Example: Say you're sitting on $75 and you hold a 10J suited in late position. Its a decent hand to see a flop with and you can make a lot of money if you hit. Except when action gets to you, you're looking at a Raise, Call, Call, Reraise, Call. Of course, the usually correct play would be to fold, but sometimes you might get the mentality of "I can afford it with my big stack" So you make the loose call. However if you looked at it as if you were only sitting on small stack, your mentality might be "Im risking too much, so I fold."

I've seen a lot of people lose a lot of money because they play loose and they thinking "I can afford it." But what they are really saying is "I can afford to play loose and stupid because I have more money." So, try and to avoid thinking like that.

Of course, dont ignore the fact that you have more money. If you hold AA or you're on a monster draw with lots of outs-say open-ended, nut flush draw, and 2 overs to the board, then you're going to want to maximize on your profits..especially if you hold the best hand or your draw hits. If the pot odds given are correct to chase, then do so. You might not hit and lose your stack-and it will happen sometimes, but if you made the correct mathmatical choice, then you really cant fault yourself for it.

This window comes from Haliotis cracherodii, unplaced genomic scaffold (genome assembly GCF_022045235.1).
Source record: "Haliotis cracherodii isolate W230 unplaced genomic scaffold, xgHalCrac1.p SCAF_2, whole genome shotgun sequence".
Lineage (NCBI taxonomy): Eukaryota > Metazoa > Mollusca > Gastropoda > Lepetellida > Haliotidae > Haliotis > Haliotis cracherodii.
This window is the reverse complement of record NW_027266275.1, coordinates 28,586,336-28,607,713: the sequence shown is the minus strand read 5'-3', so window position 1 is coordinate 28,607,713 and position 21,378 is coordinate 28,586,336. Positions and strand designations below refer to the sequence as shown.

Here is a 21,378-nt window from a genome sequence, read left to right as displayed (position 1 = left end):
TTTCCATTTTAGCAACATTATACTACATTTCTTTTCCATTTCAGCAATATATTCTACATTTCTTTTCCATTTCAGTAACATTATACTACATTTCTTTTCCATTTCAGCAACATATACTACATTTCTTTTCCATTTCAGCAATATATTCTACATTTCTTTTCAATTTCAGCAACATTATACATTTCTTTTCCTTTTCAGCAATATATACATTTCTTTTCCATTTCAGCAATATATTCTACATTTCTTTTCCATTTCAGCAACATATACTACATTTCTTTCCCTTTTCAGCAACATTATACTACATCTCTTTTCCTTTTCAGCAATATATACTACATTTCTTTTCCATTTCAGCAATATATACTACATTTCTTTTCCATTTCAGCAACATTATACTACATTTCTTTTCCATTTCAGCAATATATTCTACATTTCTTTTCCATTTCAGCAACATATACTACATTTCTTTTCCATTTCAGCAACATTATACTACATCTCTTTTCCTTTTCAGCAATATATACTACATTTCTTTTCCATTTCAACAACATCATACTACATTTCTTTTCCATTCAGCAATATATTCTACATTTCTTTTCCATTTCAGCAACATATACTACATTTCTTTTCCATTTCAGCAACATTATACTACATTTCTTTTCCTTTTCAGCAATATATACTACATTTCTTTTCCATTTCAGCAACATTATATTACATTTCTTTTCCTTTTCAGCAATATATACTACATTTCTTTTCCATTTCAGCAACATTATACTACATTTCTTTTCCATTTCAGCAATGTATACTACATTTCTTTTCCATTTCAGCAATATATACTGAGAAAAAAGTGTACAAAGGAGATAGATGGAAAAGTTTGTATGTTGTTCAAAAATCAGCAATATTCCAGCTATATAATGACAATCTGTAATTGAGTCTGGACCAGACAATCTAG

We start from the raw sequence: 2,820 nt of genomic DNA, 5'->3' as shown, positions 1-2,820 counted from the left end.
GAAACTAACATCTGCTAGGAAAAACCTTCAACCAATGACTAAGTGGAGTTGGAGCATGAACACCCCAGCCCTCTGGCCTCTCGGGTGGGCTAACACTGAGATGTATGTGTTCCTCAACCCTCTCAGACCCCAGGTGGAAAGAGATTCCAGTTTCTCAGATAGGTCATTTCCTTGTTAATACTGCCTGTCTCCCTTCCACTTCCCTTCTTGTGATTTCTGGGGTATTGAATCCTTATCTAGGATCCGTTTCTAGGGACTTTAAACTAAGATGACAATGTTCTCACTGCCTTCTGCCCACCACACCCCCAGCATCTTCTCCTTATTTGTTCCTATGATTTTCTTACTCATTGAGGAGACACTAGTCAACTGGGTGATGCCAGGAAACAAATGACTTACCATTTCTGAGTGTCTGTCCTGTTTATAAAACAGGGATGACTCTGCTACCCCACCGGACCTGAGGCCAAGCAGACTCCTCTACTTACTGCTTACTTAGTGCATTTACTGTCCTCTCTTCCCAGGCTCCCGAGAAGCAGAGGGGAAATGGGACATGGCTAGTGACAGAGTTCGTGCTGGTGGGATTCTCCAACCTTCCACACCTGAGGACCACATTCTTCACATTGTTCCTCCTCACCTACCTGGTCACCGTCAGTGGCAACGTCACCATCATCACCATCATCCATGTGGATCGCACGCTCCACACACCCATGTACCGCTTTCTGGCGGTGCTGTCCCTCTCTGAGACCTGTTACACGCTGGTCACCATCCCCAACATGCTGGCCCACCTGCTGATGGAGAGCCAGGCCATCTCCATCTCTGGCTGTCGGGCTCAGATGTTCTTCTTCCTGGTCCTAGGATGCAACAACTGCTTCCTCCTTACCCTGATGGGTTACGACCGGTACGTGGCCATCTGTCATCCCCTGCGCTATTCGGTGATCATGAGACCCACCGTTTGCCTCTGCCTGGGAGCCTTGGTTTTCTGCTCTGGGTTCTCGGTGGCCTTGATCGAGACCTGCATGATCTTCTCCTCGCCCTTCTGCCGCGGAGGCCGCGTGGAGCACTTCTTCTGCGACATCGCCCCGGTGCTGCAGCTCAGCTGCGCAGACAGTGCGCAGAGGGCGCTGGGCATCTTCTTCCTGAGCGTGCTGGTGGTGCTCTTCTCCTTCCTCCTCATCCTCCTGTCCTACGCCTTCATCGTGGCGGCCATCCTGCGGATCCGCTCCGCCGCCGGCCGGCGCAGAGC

No matter if you're up, down, or even, try and play solid smart poker. Avoid getting yourself caught in risky situations with marginal hands, and try to always make the right decisions.

I like the idea Mr. Sticker suggest because I used to do the same thing, except that I play cash games at casinos. So, I dont play a set number of hands, but I play a time limit and a set BR to play with. Usually its 2 buy-ins and 6 hours of playing. I think setting a set amount you can spend and how long you can play is a great idea because it forces you to play smart.

Allowing yourself only 2 buy ins means that you have to play a lot tighter and a lot smarter. Even if I have 100 buy ins and I allow myself that, then I am risking my stack if I dont disipline myself. So, I can either play as long as I can on 1 or 2 buy ins. Or I might lose both buy-ins early and thats it for me. Of course, its so temting to buy back in online because its so easy. If you play at a casino, all you have to do is leave your atm/credit cards at home and bring just enough and you cant get tempted.